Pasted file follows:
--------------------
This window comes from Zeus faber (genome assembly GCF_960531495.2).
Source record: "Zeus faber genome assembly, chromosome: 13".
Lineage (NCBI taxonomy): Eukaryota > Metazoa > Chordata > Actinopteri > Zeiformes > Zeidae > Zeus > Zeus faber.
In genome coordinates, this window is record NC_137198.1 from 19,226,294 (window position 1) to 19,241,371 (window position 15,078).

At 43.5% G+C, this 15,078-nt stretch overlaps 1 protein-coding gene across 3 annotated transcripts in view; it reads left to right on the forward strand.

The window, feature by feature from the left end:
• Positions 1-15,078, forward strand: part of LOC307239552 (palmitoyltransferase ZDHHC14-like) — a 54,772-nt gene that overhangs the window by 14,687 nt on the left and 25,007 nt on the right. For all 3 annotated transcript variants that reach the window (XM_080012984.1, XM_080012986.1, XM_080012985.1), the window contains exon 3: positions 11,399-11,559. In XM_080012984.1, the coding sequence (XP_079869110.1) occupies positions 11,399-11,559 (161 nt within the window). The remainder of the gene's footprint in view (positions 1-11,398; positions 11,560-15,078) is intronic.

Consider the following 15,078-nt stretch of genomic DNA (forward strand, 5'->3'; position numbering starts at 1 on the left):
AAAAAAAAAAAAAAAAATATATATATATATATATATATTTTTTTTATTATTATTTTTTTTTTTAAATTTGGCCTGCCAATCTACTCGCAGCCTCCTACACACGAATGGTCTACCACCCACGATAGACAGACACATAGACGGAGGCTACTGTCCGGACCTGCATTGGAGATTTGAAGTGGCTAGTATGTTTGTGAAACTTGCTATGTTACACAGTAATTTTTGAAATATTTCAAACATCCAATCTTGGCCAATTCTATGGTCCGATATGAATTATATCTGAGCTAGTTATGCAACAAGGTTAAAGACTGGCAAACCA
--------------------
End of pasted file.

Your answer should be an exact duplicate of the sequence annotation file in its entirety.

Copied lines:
This window comes from Zeus faber (genome assembly GCF_960531495.2).
Source record: "Zeus faber genome assembly, chromosome: 13".
Lineage (NCBI taxonomy): Eukaryota > Metazoa > Chordata > Actinopteri > Zeiformes > Zeidae > Zeus > Zeus faber.
In genome coordinates, this window is record NC_137198.1 from 19,226,294 (window position 1) to 19,241,371 (window position 15,078).

At 43.5% G+C, this 15,078-nt stretch overlaps 1 protein-coding gene across 3 annotated transcripts in view; it reads left to right on the forward strand.

The window, feature by feature from the left end:
• Positions 1-15,078, forward strand: part of LOC307239552 (palmitoyltransferase ZDHHC14-like) — a 54,772-nt gene that overhangs the window by 14,687 nt on the left and 25,007 nt on the right. For all 3 annotated transcript variants that reach the window (XM_080012984.1, XM_080012986.1, XM_080012985.1), the window contains exon 3: positions 11,399-11,559. In XM_080012984.1, the coding sequence (XP_079869110.1) occupies positions 11,399-11,559 (161 nt within the window). The remainder of the gene's footprint in view (positions 1-11,398; positions 11,560-15,078) is intronic.

Consider the following 15,078-nt stretch of genomic DNA (forward strand, 5'->3'; position numbering starts at 1 on the left):
AAAAAAAAAAAAAAAAATATATATATATATATATATATTTTTTTTATTATTATTTTTTTTTTTAAATTTGGCCTGCCAATCTACTCGCAGCCTCCTACACACGAATGGTCTACCACCCACGATAGACAGACACATAGACGGAGGCTACTGTCCGGACCTGCATTGGAGATTTGAAGTGGCTAGTATGTTTGTGAAACTTGCTATGTTACACAGTAATTTTTGAAATATTTCAAACATCCAATCTTGGCCAATTCTATGGTCCGATATGAATTATATCTGAGCTAGTTATGCAACAAGGTTAAAGACTGGCAAACCA